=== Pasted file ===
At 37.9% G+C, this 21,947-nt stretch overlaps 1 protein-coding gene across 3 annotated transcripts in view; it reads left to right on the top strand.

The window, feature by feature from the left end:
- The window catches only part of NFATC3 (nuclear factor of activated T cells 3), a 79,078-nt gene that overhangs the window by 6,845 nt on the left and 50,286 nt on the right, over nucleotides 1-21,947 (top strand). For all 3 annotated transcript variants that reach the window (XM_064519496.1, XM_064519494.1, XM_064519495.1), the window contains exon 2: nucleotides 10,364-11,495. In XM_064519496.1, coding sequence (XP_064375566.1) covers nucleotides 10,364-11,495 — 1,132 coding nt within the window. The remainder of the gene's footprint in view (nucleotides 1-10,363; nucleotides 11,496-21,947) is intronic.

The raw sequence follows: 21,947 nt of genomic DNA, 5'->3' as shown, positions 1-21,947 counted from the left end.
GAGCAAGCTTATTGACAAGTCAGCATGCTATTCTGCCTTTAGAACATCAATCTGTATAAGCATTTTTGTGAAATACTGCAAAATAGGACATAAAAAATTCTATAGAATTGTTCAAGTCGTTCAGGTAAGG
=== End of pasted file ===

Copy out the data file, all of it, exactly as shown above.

At 37.9% G+C, this 21,947-nt stretch overlaps 1 protein-coding gene across 3 annotated transcripts in view; it reads left to right on the top strand.

The window, feature by feature from the left end:
- The window catches only part of NFATC3 (nuclear factor of activated T cells 3), a 79,078-nt gene that overhangs the window by 6,845 nt on the left and 50,286 nt on the right, over nucleotides 1-21,947 (top strand). For all 3 annotated transcript variants that reach the window (XM_064519496.1, XM_064519494.1, XM_064519495.1), the window contains exon 2: nucleotides 10,364-11,495. In XM_064519496.1, coding sequence (XP_064375566.1) covers nucleotides 10,364-11,495 — 1,132 coding nt within the window. The remainder of the gene's footprint in view (nucleotides 1-10,363; nucleotides 11,496-21,947) is intronic.

The raw sequence follows: 21,947 nt of genomic DNA, 5'->3' as shown, positions 1-21,947 counted from the left end.
GAGCAAGCTTATTGACAAGTCAGCATGCTATTCTGCCTTTAGAACATCAATCTGTATAAGCATTTTTGTGAAATACTGCAAAATAGGACATAAAAAATTCTATAGAATTGTTCAAGTCGTTCAGGTAAGG